“The ultimate measure of a man is not where he stands in moments of comfort, but where he stands at times of challenge and controversy.” — Martin Luther King, Jr.
This month we celebrate Dr. Martin Luther King, Jr. – the man who “had a dream” of ending injustice. Despite our celebrations, the realization of his dream is more elusive than ever. Injustice is perpetuated by a world perpetually at war.
According to the United Nations, “the 20th century proved to be the most violent and destructive in all human history, with armed conflict taking the lives of over 100 million people.” By the looks of it, the 21st century may well surpass that total. Each day, newspapers report suicide bombings, soldiers killed by roadside bombs, tribal vendettas, ethnic massacres, women and children raped. And so it goes. Many people have become numbed to the savagery, their empathy dulled by the ubiquitous violence.
This was also true 40 years ago, during Dr. King’s lifetime. In his wife’s words, “[King] struggled with every ounce of himself to save the society from itself.”
Has violence become so commonplace that it no longer qualifies as news? Do people no longer care about – much less try to alleviate – the suffering of others? When will we rise up and shout, “Enough!” Why can’t we be as passionate about promoting peace as we are about launching wars?
No “war to end all wars,” no war of “liberation,” no war will ever stop the cycle of violence and suffering. No war can ever put a stop to war itself. Each merely serves as kindling for the next conflagration. Those who are abused rarely think of making peace and healing society’s wounds. Instead, they contemplate revenge and retribution. Yet, healing is precisely what is needed – healing that allows people to direct their energies toward creating better lives and a better world.
There’s no doubt that the events of September 11th appalled and shocked us all. On that day, we witnessed the deaths of 3,000 civilians from 37 countries. What many Americans have since forgotten, however, is that dozens of nations came forward to express their condolences and condemn the attacks. Millions of people worldwide lit candles, held religious ceremonies and grieved – even citizens of nations ostensibly hostile to the U.S. Never have so many people shared each other’s anguish and fear. Rarely have the world’s peoples paused to consider the consequences of war.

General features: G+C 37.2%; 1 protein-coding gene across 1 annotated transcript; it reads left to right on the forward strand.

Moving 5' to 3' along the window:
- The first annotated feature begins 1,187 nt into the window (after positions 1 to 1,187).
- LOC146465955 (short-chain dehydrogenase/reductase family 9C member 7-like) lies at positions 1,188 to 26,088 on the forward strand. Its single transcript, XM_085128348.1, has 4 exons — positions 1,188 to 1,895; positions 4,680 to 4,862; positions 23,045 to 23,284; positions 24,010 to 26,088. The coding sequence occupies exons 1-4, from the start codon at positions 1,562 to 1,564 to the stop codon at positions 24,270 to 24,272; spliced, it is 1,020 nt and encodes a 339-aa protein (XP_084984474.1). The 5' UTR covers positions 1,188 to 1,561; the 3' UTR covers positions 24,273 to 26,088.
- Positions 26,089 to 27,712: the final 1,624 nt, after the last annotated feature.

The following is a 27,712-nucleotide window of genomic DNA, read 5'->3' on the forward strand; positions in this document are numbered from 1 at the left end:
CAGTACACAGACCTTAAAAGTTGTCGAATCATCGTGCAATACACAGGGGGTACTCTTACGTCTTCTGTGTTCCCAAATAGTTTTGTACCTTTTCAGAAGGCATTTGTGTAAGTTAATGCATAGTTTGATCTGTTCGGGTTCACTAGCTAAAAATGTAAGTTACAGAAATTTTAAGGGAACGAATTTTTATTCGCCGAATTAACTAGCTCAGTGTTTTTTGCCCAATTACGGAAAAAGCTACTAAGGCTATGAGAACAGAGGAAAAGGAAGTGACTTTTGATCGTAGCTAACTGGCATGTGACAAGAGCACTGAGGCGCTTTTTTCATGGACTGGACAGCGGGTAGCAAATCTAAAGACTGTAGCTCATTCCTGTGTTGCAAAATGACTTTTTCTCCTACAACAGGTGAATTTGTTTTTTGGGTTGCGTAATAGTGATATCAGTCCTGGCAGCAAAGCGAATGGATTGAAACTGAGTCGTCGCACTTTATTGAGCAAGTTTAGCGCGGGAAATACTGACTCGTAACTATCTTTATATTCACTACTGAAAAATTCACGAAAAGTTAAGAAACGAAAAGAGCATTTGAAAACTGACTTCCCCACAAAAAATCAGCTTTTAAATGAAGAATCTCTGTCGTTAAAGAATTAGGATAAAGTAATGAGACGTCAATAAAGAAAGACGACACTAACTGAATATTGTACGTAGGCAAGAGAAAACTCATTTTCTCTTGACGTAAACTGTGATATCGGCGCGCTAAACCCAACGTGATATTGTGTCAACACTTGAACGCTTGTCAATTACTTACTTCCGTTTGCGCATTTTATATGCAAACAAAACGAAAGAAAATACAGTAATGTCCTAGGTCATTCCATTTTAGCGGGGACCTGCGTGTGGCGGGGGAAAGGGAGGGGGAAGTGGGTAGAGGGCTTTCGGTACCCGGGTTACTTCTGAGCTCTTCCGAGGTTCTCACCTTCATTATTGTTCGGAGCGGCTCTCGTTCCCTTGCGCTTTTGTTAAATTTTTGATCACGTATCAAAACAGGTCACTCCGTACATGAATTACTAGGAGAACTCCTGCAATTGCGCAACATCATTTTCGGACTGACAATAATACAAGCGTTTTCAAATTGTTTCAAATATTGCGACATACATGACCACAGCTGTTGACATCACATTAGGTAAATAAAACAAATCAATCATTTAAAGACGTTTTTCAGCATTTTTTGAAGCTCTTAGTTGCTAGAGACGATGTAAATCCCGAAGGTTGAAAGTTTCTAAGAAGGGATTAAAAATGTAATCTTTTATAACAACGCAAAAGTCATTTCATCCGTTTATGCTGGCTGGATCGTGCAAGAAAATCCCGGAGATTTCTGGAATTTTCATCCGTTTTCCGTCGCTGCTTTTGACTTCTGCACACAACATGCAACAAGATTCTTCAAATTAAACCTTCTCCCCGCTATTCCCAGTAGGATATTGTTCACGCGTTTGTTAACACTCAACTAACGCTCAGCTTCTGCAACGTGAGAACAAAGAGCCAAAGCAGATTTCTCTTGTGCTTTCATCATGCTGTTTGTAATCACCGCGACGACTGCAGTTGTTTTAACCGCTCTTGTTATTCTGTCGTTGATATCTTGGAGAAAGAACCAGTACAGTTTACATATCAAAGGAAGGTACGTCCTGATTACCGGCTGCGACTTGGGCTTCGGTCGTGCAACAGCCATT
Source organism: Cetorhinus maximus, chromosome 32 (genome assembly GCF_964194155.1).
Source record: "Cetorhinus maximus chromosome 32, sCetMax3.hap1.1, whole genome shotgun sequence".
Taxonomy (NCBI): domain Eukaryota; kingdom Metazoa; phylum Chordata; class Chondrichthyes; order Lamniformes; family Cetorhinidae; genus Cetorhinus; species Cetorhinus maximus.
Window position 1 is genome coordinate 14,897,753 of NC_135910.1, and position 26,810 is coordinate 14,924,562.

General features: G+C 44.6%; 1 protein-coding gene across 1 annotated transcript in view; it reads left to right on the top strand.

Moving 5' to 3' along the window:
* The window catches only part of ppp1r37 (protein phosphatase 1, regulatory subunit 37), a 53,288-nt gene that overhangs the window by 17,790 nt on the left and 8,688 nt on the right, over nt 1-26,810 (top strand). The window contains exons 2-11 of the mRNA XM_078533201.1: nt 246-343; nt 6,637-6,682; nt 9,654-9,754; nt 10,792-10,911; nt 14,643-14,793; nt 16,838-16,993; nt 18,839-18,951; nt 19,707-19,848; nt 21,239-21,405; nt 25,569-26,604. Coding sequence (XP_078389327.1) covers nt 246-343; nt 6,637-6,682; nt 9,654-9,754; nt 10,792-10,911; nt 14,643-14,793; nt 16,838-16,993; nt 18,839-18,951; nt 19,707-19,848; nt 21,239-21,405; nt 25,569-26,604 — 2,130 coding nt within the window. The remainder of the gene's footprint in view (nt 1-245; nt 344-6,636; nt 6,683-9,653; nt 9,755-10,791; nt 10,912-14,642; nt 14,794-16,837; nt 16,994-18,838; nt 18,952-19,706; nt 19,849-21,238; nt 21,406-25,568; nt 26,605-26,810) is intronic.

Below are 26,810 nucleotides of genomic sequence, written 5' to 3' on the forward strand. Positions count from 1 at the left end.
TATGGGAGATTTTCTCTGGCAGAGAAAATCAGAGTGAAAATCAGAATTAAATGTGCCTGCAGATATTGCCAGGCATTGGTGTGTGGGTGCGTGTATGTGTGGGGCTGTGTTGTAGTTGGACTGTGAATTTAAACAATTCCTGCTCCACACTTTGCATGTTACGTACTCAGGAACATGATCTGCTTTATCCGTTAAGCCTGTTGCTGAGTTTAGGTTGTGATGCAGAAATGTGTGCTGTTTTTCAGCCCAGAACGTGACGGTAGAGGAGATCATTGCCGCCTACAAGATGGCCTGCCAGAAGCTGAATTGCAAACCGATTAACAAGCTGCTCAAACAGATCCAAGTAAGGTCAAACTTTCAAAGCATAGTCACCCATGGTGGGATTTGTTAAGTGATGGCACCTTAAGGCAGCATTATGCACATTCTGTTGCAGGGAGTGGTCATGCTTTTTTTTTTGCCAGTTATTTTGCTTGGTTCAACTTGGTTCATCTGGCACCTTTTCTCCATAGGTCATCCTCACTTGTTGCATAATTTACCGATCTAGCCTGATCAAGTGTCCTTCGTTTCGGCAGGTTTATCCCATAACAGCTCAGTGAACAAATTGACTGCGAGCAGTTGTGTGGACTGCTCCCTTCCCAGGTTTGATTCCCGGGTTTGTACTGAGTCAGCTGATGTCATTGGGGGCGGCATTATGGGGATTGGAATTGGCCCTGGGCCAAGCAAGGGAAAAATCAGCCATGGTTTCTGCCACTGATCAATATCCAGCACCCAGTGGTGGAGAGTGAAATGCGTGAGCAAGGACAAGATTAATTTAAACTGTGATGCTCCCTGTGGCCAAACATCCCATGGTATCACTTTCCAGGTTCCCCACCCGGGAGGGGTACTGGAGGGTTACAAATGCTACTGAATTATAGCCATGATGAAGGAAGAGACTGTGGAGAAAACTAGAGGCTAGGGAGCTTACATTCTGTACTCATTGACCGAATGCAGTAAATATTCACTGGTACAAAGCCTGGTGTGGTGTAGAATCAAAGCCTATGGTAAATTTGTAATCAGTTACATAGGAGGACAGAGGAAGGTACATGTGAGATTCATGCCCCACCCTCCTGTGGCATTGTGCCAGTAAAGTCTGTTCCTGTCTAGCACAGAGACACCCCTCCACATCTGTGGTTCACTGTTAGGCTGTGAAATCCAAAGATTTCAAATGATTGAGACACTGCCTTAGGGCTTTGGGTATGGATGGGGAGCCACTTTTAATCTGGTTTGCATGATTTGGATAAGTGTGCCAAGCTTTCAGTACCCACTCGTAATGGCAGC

At that moment, the U.S. had an opportunity – like Dr. King – to lead a movement against violence and war. Our government could have seized the momentum to help steer nations away from mass destruction and toward greater tolerance and peace. Through the United Nations, the Bush Administration could have helped increase the incentives for making peace and the disincentives for waging war. The old adage, “Are you with us or against us?” could have referred to our determination to seek peace – once and for all. Dr. King’s fight would have continued with renewed vigor.
Sadly, this was not the road taken by the Administration and the rest of the world. Instead of stopping with the overthrow of the Taliban in Afghanistan, and then concentrating on dismantling Al Qaeda, our government unleashed further destruction and instability in Iraq, and skirted the U.S. Constitution in the name of fighting terrorism. Many Americans simply accept this. They accept war, injustice and infringements of their civil liberties as part of living in the modern world. “It’s just the way things are,” they tell themselves. Maybe so. But does it have to be the way things will always be?
There has been far too much killing, and far too little reflection on how to stop it. To reverse the cycle of violence, I suggest we start by sending a powerful message of peace to one another. Instead of paying lip service to the ideals of justice and liberty, we must actively insist that these principles become part of the social fabric. We must work – really work – to make this dream a reality. War and violence are not inevitable if we refuse to accept their inevitability.
Shall we all dare to dream, as Dr. King did? Shall we dare to dream of a world without war and injustice?
After Dr. King’s death, it was said that “it is easier to build a monument than a movement.” How many more war monuments are needed before we all join the movement for peace?